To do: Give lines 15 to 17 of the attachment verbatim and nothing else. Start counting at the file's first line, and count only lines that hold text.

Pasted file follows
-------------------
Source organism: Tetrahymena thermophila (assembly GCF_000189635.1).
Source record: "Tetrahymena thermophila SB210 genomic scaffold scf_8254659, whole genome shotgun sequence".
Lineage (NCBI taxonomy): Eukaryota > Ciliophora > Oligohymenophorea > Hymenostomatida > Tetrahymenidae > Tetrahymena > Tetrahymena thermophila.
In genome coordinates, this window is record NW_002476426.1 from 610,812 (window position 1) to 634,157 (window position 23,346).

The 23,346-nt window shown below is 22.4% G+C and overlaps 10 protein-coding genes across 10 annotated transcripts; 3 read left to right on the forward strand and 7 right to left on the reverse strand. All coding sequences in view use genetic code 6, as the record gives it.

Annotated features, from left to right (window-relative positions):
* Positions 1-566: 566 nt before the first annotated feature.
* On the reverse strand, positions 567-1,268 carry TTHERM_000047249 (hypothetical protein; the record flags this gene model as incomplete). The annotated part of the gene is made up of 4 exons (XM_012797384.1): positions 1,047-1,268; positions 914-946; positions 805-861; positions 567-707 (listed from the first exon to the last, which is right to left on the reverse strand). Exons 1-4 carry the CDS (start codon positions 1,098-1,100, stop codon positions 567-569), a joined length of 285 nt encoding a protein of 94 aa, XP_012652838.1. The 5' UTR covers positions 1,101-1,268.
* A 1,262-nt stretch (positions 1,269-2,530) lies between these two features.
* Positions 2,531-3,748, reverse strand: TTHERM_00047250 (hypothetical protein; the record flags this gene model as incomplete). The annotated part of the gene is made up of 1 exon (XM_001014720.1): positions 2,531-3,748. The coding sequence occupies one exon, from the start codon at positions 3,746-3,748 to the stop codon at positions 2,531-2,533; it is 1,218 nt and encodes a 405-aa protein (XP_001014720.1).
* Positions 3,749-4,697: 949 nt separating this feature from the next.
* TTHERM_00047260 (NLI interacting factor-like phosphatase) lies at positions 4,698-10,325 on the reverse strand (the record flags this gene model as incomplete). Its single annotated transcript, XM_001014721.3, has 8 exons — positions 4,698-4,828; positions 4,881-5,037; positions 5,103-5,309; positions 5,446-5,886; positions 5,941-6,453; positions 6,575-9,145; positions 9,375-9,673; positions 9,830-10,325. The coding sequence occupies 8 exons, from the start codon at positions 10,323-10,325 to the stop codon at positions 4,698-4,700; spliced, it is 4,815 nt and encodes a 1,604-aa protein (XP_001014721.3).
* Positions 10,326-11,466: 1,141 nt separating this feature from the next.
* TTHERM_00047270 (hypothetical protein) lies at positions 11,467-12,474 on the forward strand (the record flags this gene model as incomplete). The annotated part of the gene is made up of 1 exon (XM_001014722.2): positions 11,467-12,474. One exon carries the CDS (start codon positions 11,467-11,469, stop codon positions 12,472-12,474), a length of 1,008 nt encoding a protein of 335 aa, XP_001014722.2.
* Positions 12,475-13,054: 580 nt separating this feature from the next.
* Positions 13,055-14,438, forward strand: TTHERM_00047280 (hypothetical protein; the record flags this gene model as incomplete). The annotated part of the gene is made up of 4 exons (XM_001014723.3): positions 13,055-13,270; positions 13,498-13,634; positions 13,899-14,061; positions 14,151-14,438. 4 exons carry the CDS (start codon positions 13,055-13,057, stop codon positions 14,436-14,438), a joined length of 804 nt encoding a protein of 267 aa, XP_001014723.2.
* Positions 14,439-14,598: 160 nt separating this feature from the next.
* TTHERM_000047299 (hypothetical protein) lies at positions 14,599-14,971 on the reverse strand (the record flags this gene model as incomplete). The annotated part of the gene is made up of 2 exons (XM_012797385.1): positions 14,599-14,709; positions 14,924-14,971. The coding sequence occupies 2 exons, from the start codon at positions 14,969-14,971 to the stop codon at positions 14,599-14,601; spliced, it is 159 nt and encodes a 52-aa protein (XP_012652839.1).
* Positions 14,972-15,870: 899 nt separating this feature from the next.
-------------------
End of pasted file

* Positions 12,475-13,054: 580 nt separating this feature from the next.
* Positions 13,055-14,438, forward strand: TTHERM_00047280 (hypothetical protein; the record flags this gene model as incomplete). The annotated part of the gene is made up of 4 exons (XM_001014723.3): positions 13,055-13,270; positions 13,498-13,634; positions 13,899-14,061; positions 14,151-14,438. 4 exons carry the CDS (start codon positions 13,055-13,057, stop codon positions 14,436-14,438), a joined length of 804 nt encoding a protein of 267 aa, XP_001014723.2.
* Positions 14,439-14,598: 160 nt separating this feature from the next.